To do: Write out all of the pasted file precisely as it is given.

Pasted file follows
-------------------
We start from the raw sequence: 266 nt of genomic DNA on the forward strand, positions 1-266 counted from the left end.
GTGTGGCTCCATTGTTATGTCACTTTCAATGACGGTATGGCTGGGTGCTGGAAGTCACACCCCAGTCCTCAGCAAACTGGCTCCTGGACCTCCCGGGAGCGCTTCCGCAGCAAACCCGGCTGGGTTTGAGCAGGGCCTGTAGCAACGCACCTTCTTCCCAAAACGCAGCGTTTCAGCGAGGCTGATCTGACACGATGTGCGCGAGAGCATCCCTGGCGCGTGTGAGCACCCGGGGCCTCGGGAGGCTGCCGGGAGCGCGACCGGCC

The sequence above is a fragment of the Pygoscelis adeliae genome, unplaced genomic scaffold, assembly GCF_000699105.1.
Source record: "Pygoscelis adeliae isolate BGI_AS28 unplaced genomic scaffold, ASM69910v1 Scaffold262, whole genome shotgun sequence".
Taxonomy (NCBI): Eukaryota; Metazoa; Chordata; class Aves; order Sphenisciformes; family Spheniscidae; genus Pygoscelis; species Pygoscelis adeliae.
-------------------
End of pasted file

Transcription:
We start from the raw sequence: 266 nt of genomic DNA on the forward strand, positions 1-266 counted from the left end.
GTGTGGCTCCATTGTTATGTCACTTTCAATGACGGTATGGCTGGGTGCTGGAAGTCACACCCCAGTCCTCAGCAAACTGGCTCCTGGACCTCCCGGGAGCGCTTCCGCAGCAAACCCGGCTGGGTTTGAGCAGGGCCTGTAGCAACGCACCTTCTTCCCAAAACGCAGCGTTTCAGCGAGGCTGATCTGACACGATGTGCGCGAGAGCATCCCTGGCGCGTGTGAGCACCCGGGGCCTCGGGAGGCTGCCGGGAGCGCGACCGGCC

The sequence above is a fragment of the Pygoscelis adeliae genome, unplaced genomic scaffold, assembly GCF_000699105.1.
Source record: "Pygoscelis adeliae isolate BGI_AS28 unplaced genomic scaffold, ASM69910v1 Scaffold262, whole genome shotgun sequence".
Taxonomy (NCBI): Eukaryota; Metazoa; Chordata; class Aves; order Sphenisciformes; family Spheniscidae; genus Pygoscelis; species Pygoscelis adeliae.